Using smart grid technologies, the project provides 1,000 residences, 25 small commercial properties and three public schools energy data in real-time. Customers can now set and track utility bill budgets, use software to manage the electricity use of individual appliances, and even sell energy back to the grid when they are using less than they produce. By integrating smart meters, solar panels, electric vehicles and energy storage capabilities, the project is already seeing the benefits of smart grid integration and providing customers with control over their electric usage.
June 26, 2014
The Pecan Street devices are even smarter than smart meters, recording data from different appliances essentially in real time. At any given moment, the Pecan Street engineers–who work in partnership with the University of Texas and local utility Austin Energy–know exactly how much electricity their subjects are using and how that use changes in response to the time of day, weather patterns, even fluctuations in power price. “It’s by far the most aggressive [data-collection] project that I know of,” said Ernest Moniz, U.S. Energy Secretary, during a visit to Pecan Street in February.
June 25, 2014
Some consumers are raving about the benefits of the smart grid, too. For Austin, Texas, resident Luke Downs, a participant in the Pecan Street project, access to the smart grid has changed his energy life. “Suddenly, I could see what I was doing,” he said. Downs, 44, lives in a 3-bedroom row house in what’s known as the Mueller neighborhood, a planned urban redevelopment on the grounds of Austin’s former municipal airport.
May 21, 2014
There’s a neighborhood in Austin, Texas where the refrigerators tell stories. The roofs are paved in solar panels. There are more electric cars per capita here in the Mueller community than in any residential neighborhood in America. It’s a kind of paradise and it could drive you nuts.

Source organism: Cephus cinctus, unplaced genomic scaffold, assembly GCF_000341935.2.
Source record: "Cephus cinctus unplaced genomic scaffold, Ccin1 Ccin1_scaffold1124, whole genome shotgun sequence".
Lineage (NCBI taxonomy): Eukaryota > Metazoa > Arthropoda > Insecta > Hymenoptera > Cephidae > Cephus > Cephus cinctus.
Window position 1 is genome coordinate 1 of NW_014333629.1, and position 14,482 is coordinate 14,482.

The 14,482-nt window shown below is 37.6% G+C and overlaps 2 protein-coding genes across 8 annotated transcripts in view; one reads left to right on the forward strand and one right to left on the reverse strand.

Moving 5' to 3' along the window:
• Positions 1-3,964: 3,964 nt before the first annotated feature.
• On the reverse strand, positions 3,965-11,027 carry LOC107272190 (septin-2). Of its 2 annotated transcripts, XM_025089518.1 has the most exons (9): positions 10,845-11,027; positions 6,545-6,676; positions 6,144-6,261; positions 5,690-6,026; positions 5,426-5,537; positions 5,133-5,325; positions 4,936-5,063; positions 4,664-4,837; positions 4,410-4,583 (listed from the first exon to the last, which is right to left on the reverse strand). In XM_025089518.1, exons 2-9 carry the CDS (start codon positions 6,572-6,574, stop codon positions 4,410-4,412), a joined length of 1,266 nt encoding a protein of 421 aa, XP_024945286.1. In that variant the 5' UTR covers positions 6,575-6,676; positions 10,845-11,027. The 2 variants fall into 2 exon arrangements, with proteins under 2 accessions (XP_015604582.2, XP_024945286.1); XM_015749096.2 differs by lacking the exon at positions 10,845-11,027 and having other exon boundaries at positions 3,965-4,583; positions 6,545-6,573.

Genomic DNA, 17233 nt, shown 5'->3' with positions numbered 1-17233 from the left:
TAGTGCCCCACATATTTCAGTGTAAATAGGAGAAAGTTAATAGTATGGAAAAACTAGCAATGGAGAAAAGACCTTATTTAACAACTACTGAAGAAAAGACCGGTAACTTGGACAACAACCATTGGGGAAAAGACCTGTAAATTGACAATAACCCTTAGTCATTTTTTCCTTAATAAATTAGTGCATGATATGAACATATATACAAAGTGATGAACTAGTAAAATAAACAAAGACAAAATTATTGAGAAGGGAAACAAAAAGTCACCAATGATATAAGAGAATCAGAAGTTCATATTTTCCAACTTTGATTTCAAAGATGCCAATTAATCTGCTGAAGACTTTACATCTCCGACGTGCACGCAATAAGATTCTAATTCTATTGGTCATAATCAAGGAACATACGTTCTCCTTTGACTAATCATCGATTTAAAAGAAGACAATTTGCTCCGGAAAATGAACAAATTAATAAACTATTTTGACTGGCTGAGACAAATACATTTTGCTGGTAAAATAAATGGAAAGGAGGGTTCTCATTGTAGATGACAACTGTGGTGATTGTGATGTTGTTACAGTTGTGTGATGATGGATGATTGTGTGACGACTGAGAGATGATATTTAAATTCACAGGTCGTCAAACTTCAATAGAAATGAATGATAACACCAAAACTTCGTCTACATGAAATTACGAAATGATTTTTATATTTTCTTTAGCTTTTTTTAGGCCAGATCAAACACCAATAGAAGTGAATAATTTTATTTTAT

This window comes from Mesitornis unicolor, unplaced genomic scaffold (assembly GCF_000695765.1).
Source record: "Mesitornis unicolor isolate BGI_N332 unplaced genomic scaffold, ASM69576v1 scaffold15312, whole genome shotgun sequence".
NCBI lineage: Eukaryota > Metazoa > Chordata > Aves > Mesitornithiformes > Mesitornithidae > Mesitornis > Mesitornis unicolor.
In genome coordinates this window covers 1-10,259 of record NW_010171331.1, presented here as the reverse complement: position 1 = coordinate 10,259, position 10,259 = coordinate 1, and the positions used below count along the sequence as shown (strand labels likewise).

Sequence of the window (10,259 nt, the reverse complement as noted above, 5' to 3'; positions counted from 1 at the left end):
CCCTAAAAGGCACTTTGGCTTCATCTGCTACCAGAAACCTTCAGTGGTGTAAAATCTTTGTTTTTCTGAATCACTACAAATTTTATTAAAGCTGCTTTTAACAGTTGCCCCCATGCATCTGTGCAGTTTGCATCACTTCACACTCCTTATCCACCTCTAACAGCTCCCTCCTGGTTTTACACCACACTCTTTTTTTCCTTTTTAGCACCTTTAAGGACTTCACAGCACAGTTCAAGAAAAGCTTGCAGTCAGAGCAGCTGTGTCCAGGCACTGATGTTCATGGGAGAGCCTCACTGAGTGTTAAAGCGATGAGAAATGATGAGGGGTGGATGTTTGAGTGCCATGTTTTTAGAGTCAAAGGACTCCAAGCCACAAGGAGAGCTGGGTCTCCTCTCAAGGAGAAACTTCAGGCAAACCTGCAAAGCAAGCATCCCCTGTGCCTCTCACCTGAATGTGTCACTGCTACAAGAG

May 7, 2014
Homeowners and utilities in areas with hot summers already knew air conditioning was the dominant electric use between June and August. The latest quarterly research report from the research site WikiEnergy puts a number on just how much of that home electric use comes from air conditioning.
March 12, 2014
There’s a new resource for researchers on residential energy usage called Wiki Energy, which is a new initiatve from Austin, Texas-based Pecan Street Inc.
February 6, 2014
As part of a trip to promote President Barack Obama’s energy strategy, Moniz chatted with local clean energy companies and leaders, including clean technology startups from the Austin Technology Incubator and the cleantech cluster development group CleanTX. He also toured the Pike Powers Laboratory and Center for Commercialization, a testing bed and commercialization facility near the UT campus.
November 22, 2013
A recent report from the Pecan Street Research Institute started a chain of articles with increasingly inaccurate conclusions.
November 18, 2013
In most markets, rooftop solar panels are promoted as a way for electric utility customers to reduce their reliance on fossil fuel power and — eventually — save money on their electric bill. According to a new PSR Analytics report from Texas-based energy research firm Pecan Street Research Institute, residential solar systems, and particularly west-facing rooftop systems, may also act as a fairly impactful peak demand reduction device for utilities struggling to meet afternoon demand in hot summer months.
November 14, 2013
West-facing rooftop solar panels produced 49 percent more electricity during peak demand compared to south-facing panels, according to a new study from Pecan Street Research Institute. The research is the first of its kind to evaluate the energy production of solar panels oriented in different directions. Pecan Street analyzed 50 homes in the Austin, Texas area. Some had only south-facing panels, others had west-facing panels, and some had both.
October 24, 2013
In a study of vehicle charging in a neighborhood with one of the highest residential concentrations of electric cars in the country, researchers found that owners are charging their EVs much less during hot summer afternoons than most behavioral models predicted.